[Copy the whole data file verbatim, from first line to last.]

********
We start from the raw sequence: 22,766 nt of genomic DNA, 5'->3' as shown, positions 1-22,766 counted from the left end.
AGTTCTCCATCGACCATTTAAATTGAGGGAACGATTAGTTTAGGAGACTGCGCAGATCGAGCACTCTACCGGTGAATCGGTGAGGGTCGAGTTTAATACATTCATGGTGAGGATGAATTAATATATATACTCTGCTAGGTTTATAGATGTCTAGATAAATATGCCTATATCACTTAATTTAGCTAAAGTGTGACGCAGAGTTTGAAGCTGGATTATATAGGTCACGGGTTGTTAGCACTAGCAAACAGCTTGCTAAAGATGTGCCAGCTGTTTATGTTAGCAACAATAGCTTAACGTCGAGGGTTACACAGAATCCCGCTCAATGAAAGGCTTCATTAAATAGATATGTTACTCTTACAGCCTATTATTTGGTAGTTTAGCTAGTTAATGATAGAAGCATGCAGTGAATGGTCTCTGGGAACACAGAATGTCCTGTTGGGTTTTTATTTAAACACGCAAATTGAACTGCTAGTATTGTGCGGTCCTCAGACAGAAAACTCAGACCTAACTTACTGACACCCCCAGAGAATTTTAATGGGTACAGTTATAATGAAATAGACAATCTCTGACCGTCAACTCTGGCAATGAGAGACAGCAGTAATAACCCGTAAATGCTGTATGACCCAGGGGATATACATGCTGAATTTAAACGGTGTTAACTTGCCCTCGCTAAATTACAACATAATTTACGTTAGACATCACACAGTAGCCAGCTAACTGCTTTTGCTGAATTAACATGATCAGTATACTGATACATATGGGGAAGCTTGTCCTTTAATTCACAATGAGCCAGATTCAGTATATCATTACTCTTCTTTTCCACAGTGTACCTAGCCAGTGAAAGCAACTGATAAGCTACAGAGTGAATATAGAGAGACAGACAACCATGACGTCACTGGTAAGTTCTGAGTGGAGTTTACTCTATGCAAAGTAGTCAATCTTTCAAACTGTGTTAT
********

We start from the raw sequence: 22,766 nt of genomic DNA, 5'->3' as shown, positions 1-22,766 counted from the left end.
AGTTCTCCATCGACCATTTAAATTGAGGGAACGATTAGTTTAGGAGACTGCGCAGATCGAGCACTCTACCGGTGAATCGGTGAGGGTCGAGTTTAATACATTCATGGTGAGGATGAATTAATATATATACTCTGCTAGGTTTATAGATGTCTAGATAAATATGCCTATATCACTTAATTTAGCTAAAGTGTGACGCAGAGTTTGAAGCTGGATTATATAGGTCACGGGTTGTTAGCACTAGCAAACAGCTTGCTAAAGATGTGCCAGCTGTTTATGTTAGCAACAATAGCTTAACGTCGAGGGTTACACAGAATCCCGCTCAATGAAAGGCTTCATTAAATAGATATGTTACTCTTACAGCCTATTATTTGGTAGTTTAGCTAGTTAATGATAGAAGCATGCAGTGAATGGTCTCTGGGAACACAGAATGTCCTGTTGGGTTTTTATTTAAACACGCAAATTGAACTGCTAGTATTGTGCGGTCCTCAGACAGAAAACTCAGACCTAACTTACTGACACCCCCAGAGAATTTTAATGGGTACAGTTATAATGAAATAGACAATCTCTGACCGTCAACTCTGGCAATGAGAGACAGCAGTAATAACCCGTAAATGCTGTATGACCCAGGGGATATACATGCTGAATTTAAACGGTGTTAACTTGCCCTCGCTAAATTACAACATAATTTACGTTAGACATCACACAGTAGCCAGCTAACTGCTTTTGCTGAATTAACATGATCAGTATACTGATACATATGGGGAAGCTTGTCCTTTAATTCACAATGAGCCAGATTCAGTATATCATTACTCTTCTTTTCCACAGTGTACCTAGCCAGTGAAAGCAACTGATAAGCTACAGAGTGAATATAGAGAGACAGACAACCATGACGTCACTGGTAAGTTCTGAGTGGAGTTTACTCTATGCAAAGTAGTCAATCTTTCAAACTGTGTTAT